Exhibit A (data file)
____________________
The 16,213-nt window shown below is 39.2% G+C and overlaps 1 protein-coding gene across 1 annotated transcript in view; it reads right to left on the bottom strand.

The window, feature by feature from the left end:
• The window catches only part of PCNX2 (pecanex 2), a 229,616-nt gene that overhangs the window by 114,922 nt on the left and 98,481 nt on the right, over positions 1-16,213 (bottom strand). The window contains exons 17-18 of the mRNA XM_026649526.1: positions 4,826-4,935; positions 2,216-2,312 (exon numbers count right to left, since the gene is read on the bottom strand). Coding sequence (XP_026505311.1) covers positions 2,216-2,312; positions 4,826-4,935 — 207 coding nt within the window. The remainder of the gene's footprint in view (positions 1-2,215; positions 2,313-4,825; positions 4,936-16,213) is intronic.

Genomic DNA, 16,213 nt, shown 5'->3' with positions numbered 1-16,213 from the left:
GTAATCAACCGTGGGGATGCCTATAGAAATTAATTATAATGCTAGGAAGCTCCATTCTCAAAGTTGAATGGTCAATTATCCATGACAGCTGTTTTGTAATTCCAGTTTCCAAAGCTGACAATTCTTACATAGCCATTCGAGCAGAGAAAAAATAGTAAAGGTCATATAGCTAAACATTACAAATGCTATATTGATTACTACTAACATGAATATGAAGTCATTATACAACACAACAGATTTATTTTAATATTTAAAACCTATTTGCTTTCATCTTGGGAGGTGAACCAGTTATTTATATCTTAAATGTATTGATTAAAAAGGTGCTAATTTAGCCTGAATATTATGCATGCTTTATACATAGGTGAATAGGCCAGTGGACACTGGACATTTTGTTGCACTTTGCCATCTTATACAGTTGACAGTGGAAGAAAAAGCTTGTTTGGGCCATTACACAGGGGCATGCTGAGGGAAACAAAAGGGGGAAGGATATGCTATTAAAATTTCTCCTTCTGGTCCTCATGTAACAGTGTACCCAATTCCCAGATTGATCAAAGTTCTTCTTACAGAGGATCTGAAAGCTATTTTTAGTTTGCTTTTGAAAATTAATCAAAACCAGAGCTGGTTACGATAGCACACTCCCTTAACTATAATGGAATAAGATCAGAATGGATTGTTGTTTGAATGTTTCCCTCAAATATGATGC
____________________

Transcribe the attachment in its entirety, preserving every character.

The 16,213-nt window shown below is 39.2% G+C and overlaps 1 protein-coding gene across 1 annotated transcript in view; it reads right to left on the bottom strand.

The window, feature by feature from the left end:
• The window catches only part of PCNX2 (pecanex 2), a 229,616-nt gene that overhangs the window by 114,922 nt on the left and 98,481 nt on the right, over positions 1-16,213 (bottom strand). The window contains exons 17-18 of the mRNA XM_026649526.1: positions 4,826-4,935; positions 2,216-2,312 (exon numbers count right to left, since the gene is read on the bottom strand). Coding sequence (XP_026505311.1) covers positions 2,216-2,312; positions 4,826-4,935 — 207 coding nt within the window. The remainder of the gene's footprint in view (positions 1-2,215; positions 2,313-4,825; positions 4,936-16,213) is intronic.

Genomic DNA, 16,213 nt, shown 5'->3' with positions numbered 1-16,213 from the left:
GTAATCAACCGTGGGGATGCCTATAGAAATTAATTATAATGCTAGGAAGCTCCATTCTCAAAGTTGAATGGTCAATTATCCATGACAGCTGTTTTGTAATTCCAGTTTCCAAAGCTGACAATTCTTACATAGCCATTCGAGCAGAGAAAAAATAGTAAAGGTCATATAGCTAAACATTACAAATGCTATATTGATTACTACTAACATGAATATGAAGTCATTATACAACACAACAGATTTATTTTAATATTTAAAACCTATTTGCTTTCATCTTGGGAGGTGAACCAGTTATTTATATCTTAAATGTATTGATTAAAAAGGTGCTAATTTAGCCTGAATATTATGCATGCTTTATACATAGGTGAATAGGCCAGTGGACACTGGACATTTTGTTGCACTTTGCCATCTTATACAGTTGACAGTGGAAGAAAAAGCTTGTTTGGGCCATTACACAGGGGCATGCTGAGGGAAACAAAAGGGGGAAGGATATGCTATTAAAATTTCTCCTTCTGGTCCTCATGTAACAGTGTACCCAATTCCCAGATTGATCAAAGTTCTTCTTACAGAGGATCTGAAAGCTATTTTTAGTTTGCTTTTGAAAATTAATCAAAACCAGAGCTGGTTACGATAGCACACTCCCTTAACTATAATGGAATAAGATCAGAATGGATTGTTGTTTGAATGTTTCCCTCAAATATGATGC